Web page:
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WE KEEP HEARING that the justice system is on trial in the O.J. Simpson case, and it is. The whole world is watching, judging every aspect of a sometimes baffling process that somehow or other is supposed to guarantee that justice is served.

By the time a verdict is achieved in the Simpson trial, we will have gained many impressions and misimpressions about American jurisprudence. And foremost among these will be the impression that there is no job on Earth worse than that of testifying in a court trial.Just look at the string of witnesses who have been chewed up in the former football star's case.

There was prosecution witness Ron Shipp, accused by defense attorney Carl Douglas of being a drunkard and a philanderer. There was defense witness Rosa Lopez, trashed by prosecutor Christopher Darden as a liar and manipulator.

One of the prosecution's star witnesses, Los Angeles police Detective Mark Fuhrman, was accused by the Simpson defense team of racism and evidence-tampering. And other L.A. cops who've testified have been berated as dishonest, incompetent or maybe just plain dumb.

Even Denise Brown, grieving sister of murder victim Nicole Brown Simpson, was maligned when defense attorney Robert Shapiro revealed her past problems with alcohol.

And now we have the spectacle of Assistant District Attorney Marcia Clark beating up her own prosecution witness, Brian "Kato" Kaelin, because he sometimes doesn't answer questions exactly the way she wants him to.

If this keeps up, witnesses won't be swearing to tell the whole truth and nothing but the truth; they'll be swearing to head for the nearest exit the first chance they get.

Just escaping the witness stand doesn't solve the problem, of course. Even if they survive the courtroom bombardment, witnesses still must endure being raked over the coals by reporters, expert commentators and all those "experts" out there in TV land who critique each day's court proceedings via fax and voice mail.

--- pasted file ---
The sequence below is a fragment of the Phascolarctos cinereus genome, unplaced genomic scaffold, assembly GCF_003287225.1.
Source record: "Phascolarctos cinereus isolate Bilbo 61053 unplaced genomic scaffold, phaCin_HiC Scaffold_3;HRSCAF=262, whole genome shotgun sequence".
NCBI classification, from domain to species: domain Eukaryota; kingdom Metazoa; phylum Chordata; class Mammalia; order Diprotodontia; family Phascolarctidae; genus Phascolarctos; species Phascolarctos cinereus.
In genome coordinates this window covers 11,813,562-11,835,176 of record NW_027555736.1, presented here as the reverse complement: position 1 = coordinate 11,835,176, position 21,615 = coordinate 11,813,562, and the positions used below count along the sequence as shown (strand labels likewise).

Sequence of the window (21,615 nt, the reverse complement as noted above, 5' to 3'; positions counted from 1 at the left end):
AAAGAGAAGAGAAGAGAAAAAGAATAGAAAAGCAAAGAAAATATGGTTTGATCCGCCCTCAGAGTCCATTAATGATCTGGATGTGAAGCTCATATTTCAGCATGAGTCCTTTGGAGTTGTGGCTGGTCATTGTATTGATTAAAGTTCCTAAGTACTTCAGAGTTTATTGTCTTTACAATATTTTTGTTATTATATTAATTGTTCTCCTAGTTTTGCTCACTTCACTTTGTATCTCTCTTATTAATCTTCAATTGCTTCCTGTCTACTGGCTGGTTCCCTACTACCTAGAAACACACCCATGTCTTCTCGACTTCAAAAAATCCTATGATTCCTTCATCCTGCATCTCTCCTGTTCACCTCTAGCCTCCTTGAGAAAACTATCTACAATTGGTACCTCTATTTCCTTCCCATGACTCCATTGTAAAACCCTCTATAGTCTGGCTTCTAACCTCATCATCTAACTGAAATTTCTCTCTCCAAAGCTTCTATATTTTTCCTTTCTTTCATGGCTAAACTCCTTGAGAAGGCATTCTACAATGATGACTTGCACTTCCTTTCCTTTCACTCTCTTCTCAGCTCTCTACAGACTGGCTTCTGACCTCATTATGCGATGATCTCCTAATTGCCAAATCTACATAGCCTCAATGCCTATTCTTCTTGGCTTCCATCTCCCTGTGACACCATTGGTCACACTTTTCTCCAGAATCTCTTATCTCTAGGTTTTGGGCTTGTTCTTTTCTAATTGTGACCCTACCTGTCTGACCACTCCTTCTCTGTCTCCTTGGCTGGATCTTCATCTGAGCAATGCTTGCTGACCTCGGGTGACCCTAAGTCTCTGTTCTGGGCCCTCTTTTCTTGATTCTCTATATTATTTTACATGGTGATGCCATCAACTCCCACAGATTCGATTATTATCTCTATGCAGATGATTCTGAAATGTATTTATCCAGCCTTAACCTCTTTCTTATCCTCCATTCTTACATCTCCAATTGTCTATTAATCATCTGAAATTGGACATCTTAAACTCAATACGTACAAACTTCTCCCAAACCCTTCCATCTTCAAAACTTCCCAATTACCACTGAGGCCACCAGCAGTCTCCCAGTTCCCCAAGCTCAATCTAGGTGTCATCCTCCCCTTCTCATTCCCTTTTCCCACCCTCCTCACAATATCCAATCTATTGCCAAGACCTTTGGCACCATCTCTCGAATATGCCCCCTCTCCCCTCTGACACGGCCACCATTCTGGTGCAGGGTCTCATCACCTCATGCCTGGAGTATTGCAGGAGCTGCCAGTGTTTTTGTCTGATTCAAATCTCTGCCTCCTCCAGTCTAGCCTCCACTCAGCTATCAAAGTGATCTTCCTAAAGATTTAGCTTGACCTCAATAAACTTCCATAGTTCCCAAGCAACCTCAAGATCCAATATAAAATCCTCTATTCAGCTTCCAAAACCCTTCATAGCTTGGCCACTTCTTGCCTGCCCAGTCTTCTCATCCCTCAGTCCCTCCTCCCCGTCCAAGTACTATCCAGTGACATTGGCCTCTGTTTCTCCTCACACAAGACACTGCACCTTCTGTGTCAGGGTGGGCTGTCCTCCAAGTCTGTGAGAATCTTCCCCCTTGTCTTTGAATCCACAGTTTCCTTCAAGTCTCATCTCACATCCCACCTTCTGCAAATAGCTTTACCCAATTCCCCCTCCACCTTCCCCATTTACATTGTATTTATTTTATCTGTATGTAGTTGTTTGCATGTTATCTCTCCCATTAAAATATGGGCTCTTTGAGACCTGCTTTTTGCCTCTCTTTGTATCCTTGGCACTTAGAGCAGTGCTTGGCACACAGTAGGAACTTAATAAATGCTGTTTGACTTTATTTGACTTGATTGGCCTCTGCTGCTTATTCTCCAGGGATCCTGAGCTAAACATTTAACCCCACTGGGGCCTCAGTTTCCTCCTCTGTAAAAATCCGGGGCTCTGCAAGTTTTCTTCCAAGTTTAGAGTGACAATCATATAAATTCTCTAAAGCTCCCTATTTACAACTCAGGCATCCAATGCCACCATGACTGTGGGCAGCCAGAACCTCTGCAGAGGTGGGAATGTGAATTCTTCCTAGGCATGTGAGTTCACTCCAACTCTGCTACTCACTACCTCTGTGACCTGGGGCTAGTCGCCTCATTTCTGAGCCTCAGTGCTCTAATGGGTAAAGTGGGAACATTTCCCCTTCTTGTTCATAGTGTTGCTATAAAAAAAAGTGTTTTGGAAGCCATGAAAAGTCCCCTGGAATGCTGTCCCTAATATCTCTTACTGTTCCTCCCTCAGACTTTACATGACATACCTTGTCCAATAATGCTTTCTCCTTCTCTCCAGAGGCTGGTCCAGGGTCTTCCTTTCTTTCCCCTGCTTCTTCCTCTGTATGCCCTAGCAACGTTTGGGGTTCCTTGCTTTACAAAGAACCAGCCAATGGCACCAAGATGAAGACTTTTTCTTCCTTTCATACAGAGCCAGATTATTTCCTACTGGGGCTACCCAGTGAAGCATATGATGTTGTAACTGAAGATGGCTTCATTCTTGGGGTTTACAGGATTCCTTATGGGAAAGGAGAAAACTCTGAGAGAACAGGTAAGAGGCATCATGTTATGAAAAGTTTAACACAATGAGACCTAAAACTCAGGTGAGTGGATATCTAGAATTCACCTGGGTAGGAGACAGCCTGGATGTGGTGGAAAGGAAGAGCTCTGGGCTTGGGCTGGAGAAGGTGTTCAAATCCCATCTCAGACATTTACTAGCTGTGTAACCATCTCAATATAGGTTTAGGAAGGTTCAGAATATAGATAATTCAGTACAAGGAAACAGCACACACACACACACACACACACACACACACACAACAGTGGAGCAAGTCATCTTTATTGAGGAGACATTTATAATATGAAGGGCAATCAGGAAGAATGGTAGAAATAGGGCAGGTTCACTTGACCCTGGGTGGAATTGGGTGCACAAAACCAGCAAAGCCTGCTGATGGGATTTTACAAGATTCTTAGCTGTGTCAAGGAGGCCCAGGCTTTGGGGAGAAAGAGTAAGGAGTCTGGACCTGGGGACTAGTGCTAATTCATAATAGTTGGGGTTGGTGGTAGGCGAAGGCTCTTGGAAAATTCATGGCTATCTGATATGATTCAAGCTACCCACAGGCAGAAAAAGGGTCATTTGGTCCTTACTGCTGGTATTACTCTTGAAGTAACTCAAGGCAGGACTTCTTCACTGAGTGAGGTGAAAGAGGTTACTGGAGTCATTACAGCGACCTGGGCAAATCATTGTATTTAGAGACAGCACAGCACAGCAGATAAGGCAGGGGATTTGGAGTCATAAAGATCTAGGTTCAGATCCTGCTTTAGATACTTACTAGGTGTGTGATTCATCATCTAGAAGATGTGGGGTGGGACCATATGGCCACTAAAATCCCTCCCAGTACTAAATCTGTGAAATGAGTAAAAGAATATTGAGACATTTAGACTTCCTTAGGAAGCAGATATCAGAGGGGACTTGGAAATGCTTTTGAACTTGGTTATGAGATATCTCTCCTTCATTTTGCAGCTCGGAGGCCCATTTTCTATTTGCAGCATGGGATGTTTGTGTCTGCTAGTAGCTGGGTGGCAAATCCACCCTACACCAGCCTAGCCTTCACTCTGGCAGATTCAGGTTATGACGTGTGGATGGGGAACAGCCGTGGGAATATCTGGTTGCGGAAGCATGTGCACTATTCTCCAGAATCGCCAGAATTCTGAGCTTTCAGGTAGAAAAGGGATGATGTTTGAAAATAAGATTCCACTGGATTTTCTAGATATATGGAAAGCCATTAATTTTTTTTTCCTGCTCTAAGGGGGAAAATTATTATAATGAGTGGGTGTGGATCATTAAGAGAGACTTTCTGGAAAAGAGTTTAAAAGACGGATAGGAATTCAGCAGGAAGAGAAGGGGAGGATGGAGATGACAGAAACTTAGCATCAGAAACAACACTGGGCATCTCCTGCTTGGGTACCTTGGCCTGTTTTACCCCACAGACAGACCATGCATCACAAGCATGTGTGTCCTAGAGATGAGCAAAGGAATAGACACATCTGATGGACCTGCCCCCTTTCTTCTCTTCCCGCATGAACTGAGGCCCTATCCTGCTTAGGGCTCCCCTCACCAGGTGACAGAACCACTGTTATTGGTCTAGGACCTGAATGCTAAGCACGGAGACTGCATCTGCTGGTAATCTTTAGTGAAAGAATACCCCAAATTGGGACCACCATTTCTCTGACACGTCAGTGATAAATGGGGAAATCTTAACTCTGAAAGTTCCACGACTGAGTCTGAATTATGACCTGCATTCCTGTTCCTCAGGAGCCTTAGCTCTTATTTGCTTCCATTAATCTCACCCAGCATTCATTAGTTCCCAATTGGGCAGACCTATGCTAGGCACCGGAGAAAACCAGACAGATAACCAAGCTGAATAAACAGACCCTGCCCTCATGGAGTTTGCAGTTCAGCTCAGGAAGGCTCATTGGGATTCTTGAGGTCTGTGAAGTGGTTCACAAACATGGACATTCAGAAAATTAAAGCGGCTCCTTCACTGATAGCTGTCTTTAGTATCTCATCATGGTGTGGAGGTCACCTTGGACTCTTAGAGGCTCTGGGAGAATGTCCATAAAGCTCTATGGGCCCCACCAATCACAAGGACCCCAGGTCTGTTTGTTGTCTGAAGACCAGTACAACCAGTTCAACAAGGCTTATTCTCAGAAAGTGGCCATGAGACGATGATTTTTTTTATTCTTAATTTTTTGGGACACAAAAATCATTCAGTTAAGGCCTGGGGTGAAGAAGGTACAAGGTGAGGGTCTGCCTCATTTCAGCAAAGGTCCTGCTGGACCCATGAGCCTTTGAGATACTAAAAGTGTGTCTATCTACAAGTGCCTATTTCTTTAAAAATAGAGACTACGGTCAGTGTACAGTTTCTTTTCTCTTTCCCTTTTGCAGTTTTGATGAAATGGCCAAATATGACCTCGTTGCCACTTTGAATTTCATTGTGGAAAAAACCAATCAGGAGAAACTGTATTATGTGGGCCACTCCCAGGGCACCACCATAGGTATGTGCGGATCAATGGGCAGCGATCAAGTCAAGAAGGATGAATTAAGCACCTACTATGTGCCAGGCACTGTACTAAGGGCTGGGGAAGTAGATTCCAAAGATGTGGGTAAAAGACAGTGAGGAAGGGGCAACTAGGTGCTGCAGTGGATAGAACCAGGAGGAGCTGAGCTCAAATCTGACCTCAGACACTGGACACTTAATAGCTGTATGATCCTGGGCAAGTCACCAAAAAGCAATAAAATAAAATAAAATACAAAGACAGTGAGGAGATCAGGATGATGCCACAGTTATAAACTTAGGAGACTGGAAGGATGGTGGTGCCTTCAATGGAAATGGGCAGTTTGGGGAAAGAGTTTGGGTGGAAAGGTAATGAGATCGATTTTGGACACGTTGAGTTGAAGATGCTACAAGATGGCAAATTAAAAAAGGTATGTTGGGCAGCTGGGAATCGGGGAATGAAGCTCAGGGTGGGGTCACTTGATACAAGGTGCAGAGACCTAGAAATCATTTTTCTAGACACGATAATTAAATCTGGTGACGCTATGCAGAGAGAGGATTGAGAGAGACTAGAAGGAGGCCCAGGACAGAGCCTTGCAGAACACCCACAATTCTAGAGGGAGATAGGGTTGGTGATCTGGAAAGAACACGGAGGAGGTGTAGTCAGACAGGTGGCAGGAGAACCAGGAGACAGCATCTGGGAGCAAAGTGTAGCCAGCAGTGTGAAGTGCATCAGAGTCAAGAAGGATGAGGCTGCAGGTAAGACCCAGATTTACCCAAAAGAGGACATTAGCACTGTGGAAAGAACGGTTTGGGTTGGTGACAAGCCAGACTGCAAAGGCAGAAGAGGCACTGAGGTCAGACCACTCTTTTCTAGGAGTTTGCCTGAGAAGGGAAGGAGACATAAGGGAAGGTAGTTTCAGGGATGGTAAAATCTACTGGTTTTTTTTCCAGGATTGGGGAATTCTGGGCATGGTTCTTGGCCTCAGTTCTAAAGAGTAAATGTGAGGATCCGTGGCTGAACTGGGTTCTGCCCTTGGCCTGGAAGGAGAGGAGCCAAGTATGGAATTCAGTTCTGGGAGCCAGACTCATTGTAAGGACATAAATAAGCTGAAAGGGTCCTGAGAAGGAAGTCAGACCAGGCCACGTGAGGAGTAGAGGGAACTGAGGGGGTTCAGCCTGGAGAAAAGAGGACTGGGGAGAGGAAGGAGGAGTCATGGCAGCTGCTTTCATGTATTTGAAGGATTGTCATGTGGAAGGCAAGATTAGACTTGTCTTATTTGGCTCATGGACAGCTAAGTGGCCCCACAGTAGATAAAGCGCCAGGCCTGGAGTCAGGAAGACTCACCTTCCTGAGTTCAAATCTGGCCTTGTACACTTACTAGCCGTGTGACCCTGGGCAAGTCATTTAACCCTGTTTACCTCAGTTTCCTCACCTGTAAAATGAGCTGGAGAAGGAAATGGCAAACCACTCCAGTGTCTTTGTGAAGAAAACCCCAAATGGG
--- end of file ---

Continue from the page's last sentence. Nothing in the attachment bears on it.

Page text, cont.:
Few other court cases - no other court cases, in fact - have been subjected to the intense public spotlight that's been focused on the Simpson trial. But the Simpson case isn't that much different from a lot of trials as far as the witnesses are concerned.

No matter how hard you try to do the right thing, no matter how deeply committed you are to telling the truth as you remember it, if you are a witness in a court trial somebody in that courtroom will consider it his or her personal and professional responsibility to rip you to shreds, to destroy your credibility, to convince everyone who is listening that you are a scoundrel, a fool or a perjurer - and very likely all of the above.

The problem is that in the eyes of the lawyers in a court trial, witnesses are not human beings. They are merely tools, devices used to convey information to the court and the jury.

A witness's reputation is of no concern to the combatants in a trial except to the extent that such reputation can advance or impede the case being made by one side or the other.

A witness's feelings are certainly of no concern, unless those feelings can be exploited by the lawyers to make a point with the jury.

In the end, dedicated trial-watchers may not agree on much - especially Simpson's guilt or innocence - but most of us will take on oath on this: If somebody wants us to testify in a court trial, we're planning to be out of the country that day.